Remember Vince and Larry, the crash test dummies? They made their debut in 1985, in print, radio, and television ads nationwide that promoted the use of seat belts. “You can learn a lot from a dummy,” the duo told anyone who would listen. And a lot of people did: In the first year of the campaign, seat belt use almost doubled, jumping from 23 percent to 39 percent in a 19-city survey. (Today, mandatory seat belt laws have brought that number up to about 85 percent.)
In the late ’90s, another public health campaign became a cultural touchstone when Hollywood joined forces with researchers to promote the concept of the “designated driver” by planting it in shows running on prime-time television. In four years, drunken driving fatalities dropped by 25 percent.
These are just two examples of public health messages that successfully reached their intended audiences. Getting the message out—through a citywide campaign promoting exercise, for example, or a news story about a study on asthma and pollution—is a key part of eff orts to translate public health research into strategies that improve people’s well-being. Yet in this age of information overload, public health researchers often are ill-equipped to engage with people beyond academia’s ivory tower.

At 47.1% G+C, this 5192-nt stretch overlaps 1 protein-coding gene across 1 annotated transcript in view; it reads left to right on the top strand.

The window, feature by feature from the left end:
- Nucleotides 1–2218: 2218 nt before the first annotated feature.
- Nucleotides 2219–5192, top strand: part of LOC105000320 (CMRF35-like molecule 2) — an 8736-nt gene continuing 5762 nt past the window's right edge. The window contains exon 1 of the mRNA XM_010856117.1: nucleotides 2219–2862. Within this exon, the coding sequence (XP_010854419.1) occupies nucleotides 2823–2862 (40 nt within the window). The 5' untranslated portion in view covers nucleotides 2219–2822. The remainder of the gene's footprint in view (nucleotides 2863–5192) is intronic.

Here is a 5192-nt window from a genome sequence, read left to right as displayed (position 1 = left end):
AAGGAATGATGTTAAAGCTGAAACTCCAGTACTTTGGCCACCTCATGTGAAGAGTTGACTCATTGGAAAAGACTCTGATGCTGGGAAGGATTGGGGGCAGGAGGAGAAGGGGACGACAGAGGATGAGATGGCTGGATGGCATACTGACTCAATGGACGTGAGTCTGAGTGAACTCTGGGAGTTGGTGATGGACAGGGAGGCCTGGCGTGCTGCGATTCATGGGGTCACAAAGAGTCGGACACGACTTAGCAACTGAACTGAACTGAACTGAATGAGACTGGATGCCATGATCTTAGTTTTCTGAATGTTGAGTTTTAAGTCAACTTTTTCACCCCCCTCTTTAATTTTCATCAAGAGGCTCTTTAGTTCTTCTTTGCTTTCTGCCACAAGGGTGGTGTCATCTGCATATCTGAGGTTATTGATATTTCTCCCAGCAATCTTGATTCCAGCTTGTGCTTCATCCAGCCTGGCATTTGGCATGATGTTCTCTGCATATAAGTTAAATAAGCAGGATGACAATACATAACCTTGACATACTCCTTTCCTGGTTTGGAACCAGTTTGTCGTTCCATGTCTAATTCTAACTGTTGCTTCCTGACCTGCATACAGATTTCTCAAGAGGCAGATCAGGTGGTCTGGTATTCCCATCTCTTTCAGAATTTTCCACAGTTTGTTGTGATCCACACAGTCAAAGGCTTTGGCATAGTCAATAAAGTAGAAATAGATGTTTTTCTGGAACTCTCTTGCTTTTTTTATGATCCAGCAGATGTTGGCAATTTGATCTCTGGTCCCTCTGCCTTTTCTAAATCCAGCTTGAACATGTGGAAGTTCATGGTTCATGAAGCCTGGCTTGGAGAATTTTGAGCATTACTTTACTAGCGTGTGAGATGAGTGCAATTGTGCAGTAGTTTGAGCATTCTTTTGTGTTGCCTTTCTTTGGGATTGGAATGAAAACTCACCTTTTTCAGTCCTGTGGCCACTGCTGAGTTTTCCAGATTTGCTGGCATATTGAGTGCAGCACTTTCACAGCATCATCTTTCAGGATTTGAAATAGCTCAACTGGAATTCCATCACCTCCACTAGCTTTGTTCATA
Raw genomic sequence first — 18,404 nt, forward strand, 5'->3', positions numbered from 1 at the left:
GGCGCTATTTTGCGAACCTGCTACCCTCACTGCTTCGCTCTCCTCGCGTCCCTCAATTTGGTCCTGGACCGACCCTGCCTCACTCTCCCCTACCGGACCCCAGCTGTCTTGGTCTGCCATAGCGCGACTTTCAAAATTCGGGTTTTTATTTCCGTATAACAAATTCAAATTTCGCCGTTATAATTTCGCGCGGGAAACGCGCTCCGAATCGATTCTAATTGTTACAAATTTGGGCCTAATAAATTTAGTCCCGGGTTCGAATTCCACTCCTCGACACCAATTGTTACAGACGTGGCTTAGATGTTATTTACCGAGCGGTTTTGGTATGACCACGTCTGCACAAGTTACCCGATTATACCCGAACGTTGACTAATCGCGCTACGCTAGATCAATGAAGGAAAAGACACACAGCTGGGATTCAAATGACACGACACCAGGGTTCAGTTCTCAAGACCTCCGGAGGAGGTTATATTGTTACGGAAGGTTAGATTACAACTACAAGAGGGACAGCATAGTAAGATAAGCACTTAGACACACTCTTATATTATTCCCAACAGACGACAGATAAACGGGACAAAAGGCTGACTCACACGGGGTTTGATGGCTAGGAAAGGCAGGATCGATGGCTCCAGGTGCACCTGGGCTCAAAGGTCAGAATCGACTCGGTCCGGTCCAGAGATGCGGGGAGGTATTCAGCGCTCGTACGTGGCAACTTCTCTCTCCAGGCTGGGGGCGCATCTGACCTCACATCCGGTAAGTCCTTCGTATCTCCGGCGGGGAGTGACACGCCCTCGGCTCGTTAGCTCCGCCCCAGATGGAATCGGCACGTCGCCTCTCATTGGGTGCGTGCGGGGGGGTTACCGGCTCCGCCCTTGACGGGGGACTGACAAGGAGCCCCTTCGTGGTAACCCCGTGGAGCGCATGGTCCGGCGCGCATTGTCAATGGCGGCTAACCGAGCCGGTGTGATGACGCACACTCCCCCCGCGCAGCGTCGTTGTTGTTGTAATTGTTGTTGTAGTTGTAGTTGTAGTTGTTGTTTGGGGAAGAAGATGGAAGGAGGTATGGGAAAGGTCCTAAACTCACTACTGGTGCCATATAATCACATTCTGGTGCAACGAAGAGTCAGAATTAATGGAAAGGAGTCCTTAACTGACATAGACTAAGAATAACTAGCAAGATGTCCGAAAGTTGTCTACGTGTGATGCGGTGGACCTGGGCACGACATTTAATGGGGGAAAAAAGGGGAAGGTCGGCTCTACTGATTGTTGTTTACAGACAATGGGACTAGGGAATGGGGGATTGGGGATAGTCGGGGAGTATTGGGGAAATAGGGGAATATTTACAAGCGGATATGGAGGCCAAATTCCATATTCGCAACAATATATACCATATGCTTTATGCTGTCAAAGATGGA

[Read more at Columbia Public Health Magazine // Fall, 2014]